Background: Right now I ride a mtb mostly on the road with 1.95 'dillo semi slicks. I got my first multigeared bike almost 20 years ago. A cheap Murray 10 speed when it seemed that (to my young perspective) any sort of bike that went on a road was called a 10 speed unless you had one of those hip wide-tire bikes you could go on trails with.
There were three things about that bike I hated. Actually there was nothing I liked (except that it was faster than my BMX and I didn't have to pedal backwards to stop) - but my gripes in order of annoyance were these:
1) When I pedaled the frame flexed and torqued. A good 3-4 inches in each direction.
2) If I stood up to go up a hill my knee would hit the downtube shifter causing the bike to pretty much stop. Many an ouch on that.
3) I hit a pothole and tacoed the wheels. Jumping on them straightened them better than they were
So, after reading these boards a lot and bookmarking many a thread I know that it was a cheap bike and was probably too small (which is why my knee hit the shifters).
However there is a lot of discussion on steel being better because a) it flexes and (in my opinion more importantly) b) won't suffer the same type of catastrophic failure Al, Ti, and carbon fiber can.
There are three types of bikes that seem (to me anyway) very closely related though confuse me. I understand that touring bikes
tend to be steel and beefy with the ability to attach fenders, racks, and extra bottles. Cyclocrosses are also beefier road bikes meant to take more of a beating and are faster (and usually made of al, ti, or carbon fiber) than a mtb or touring. Both of these make a good Clydes bike for the road. So far I haven't read of a decent quality road bike frame failure here so that's a viable choice as well.
With any large purchase I take my time and do as much research as possible. I think I want a bike that's stiffish and made of steel (is that possible?). My current mtb is steel (Hi-Ten (yeah, yeah, I know)) and flexes a little when I push - wouldn't mind something a little stiffer but would settle for no more than that much bend. It seems like my best bet may be a touring bike
since I'd like to tour a little next year while racing is not in my future. I'm open to either a road or cross if it means being able to load it up with 50-100 lbs of gear on it and it not caring.
OK, here are the questions
How can someone tell these frames apart without a label? For example, here's a warehouse sale.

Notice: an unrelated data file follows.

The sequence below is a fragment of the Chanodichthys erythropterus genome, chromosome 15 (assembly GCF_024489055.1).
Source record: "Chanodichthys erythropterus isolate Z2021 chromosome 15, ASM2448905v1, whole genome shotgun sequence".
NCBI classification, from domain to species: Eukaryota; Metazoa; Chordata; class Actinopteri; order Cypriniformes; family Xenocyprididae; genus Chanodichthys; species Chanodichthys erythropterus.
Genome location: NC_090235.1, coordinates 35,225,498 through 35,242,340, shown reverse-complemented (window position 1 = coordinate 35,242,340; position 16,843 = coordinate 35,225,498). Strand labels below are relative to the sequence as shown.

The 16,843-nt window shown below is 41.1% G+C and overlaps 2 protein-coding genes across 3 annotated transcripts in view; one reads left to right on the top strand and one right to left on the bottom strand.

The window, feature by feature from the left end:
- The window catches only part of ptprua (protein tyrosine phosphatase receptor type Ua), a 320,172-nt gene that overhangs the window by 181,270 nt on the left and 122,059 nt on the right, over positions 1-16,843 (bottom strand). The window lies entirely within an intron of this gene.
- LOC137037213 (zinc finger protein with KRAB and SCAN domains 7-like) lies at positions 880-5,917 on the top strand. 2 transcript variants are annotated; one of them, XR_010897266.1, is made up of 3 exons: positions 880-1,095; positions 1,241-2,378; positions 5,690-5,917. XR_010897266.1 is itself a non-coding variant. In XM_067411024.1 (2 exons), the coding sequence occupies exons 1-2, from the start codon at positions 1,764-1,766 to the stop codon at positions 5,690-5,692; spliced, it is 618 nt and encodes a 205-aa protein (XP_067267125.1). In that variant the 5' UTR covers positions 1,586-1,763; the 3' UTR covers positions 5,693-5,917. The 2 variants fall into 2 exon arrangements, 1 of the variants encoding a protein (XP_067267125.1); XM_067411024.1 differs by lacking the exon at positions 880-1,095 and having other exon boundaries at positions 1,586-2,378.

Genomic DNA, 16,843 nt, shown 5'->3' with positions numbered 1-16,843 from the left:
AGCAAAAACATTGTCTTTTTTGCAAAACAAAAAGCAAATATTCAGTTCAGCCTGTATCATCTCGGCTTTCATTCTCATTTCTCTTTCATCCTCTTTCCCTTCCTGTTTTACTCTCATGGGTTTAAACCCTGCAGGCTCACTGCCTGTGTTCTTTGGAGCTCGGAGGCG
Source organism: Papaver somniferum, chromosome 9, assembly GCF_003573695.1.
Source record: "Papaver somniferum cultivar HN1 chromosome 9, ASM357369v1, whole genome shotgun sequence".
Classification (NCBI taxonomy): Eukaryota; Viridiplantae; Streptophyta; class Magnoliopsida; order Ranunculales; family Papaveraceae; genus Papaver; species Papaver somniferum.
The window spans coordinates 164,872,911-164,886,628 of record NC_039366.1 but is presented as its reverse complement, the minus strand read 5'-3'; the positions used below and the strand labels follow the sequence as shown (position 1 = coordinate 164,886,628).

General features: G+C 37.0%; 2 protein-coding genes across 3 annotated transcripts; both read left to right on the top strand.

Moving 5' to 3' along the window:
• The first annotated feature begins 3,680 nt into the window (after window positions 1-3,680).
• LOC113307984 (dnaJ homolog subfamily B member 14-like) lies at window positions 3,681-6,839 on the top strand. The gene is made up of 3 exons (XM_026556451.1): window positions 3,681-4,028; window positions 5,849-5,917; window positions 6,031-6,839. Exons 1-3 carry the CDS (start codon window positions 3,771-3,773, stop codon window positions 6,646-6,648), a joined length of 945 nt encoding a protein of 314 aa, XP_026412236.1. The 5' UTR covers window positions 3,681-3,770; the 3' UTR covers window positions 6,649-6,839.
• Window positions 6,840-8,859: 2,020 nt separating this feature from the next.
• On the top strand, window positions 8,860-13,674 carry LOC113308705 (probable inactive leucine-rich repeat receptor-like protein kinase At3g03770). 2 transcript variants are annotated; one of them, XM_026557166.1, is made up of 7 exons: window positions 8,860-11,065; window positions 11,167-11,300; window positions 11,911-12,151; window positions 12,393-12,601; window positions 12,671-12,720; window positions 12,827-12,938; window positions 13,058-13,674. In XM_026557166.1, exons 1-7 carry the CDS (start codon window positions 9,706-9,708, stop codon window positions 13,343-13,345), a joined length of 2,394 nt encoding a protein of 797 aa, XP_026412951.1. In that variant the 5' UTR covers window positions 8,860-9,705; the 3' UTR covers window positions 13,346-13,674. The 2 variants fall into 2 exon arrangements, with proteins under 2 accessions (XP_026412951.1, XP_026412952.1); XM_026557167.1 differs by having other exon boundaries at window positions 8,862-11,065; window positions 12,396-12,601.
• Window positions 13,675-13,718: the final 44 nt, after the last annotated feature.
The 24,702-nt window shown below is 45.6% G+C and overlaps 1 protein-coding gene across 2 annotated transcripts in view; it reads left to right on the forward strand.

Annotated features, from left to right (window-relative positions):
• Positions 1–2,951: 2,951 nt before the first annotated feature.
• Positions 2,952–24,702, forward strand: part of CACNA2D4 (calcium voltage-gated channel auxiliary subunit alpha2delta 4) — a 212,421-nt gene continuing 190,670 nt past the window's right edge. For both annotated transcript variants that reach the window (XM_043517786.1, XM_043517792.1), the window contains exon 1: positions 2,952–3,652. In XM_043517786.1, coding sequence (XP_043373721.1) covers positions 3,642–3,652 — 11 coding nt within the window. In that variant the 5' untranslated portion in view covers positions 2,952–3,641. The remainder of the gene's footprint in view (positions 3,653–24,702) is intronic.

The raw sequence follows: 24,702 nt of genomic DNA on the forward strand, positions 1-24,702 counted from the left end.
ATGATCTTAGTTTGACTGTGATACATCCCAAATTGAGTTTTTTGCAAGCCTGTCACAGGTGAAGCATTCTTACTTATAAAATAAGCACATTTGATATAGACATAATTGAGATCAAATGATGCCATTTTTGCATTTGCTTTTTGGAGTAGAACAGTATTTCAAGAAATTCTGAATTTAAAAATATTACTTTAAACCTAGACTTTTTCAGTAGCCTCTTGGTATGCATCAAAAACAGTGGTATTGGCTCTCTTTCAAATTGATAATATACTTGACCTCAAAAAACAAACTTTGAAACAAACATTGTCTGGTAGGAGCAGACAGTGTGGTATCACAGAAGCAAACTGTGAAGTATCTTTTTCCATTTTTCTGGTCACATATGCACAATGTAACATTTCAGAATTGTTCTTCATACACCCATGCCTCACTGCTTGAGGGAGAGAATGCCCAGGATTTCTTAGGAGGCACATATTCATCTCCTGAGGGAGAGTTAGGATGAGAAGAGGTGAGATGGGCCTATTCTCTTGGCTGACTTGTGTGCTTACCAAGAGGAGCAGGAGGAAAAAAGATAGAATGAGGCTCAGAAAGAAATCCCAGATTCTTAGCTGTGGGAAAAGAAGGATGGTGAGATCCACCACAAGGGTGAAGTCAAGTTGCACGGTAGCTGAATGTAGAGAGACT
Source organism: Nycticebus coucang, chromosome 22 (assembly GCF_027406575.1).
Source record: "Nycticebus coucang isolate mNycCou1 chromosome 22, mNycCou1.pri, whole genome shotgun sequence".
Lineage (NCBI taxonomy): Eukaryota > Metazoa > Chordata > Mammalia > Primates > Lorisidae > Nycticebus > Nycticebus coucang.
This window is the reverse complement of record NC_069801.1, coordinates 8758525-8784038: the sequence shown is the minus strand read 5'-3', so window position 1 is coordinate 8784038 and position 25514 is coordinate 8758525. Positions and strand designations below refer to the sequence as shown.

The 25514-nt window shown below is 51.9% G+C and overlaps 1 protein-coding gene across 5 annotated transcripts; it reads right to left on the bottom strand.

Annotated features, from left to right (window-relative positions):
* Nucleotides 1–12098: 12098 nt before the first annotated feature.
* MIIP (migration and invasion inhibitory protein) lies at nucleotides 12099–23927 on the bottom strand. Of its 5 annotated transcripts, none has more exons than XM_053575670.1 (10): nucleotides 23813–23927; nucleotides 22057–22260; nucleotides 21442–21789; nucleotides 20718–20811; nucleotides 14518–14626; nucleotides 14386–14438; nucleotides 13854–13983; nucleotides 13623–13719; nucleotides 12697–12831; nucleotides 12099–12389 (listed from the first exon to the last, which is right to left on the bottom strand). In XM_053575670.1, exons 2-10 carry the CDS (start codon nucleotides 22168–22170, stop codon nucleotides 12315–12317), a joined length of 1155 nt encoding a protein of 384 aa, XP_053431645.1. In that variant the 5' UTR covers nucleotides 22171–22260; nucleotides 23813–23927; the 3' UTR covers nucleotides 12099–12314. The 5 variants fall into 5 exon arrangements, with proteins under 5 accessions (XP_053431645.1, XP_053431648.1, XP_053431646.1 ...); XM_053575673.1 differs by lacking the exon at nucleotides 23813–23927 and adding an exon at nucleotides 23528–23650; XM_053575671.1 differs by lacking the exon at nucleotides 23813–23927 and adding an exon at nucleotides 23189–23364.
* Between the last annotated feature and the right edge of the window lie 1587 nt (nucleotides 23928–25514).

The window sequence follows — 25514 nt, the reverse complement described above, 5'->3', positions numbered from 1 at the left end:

There are a bunch of frames
that they are selling beforehand too and a few of the descriptions are kinda vague. They may all be crap too but I'm still trying to wrap my head around it. I also have access to a supply of used frames which may hold a good deal or two. Can you tell the geometry apart just by looking at them? Read something about chainstay length being important if you're putting paniers on (an option for the future). Anyone have some good high res pics of different types of frames I could see and compare? Hard to tell from the pics I've dug up online.
Is it me or is there no 'standard' with these classifications. Online I see advertised hybrids (with drop bars) that look like a cyclocross bike and cyclocross bikes (with flat bars) called hybrids. While hybrids seem to be looked down on 'round these parts because they're not as strong as a mtb but slower than a road bike cross bikes are praised. Is it the frame geometry, components, or both?
How old are these bikes classifications? Would almost any bike from the 70's be just suitable for a road bike? For example, from CL an older Raleigh
. Would you only find older 'road bikes' on CL or could there be an 'old' touring bike?
Is the rider position the same for all three of these bikes? I know with the drop bars you'd get different hand positions and there are slightly different positions if you're looking to sprint in a race - but generally is the position similar?
When triple vs double rings are advertised the big ring for the triple is usually smaller than the top ring on the double (I guess to maximize the gearings possible). Is it possible to create a triple with the largest ring being 60t+ on a touring bike so you could get the speed of a faster bike when unloaded and still have that small triple for a long climb? (I know, it's more about the engine - but on my mtb anything over 25mph and I'm just spinning (top ring 48). A mechanic also noted that my top ring was much more worn than the middle since I tend to stay on it).
If you have some good pictures of the differences between these types of bikes that would also be really useful. I hope none of these questions are too dumb, I've been trying to wrap my head around the differences and they seem fine on paper but can't seem to tell them apart by sight.
If I see a decent roadbike in my size I'll jump on it - but if I'm looking to buy a bike new or build one up I need more information to see what will work the best.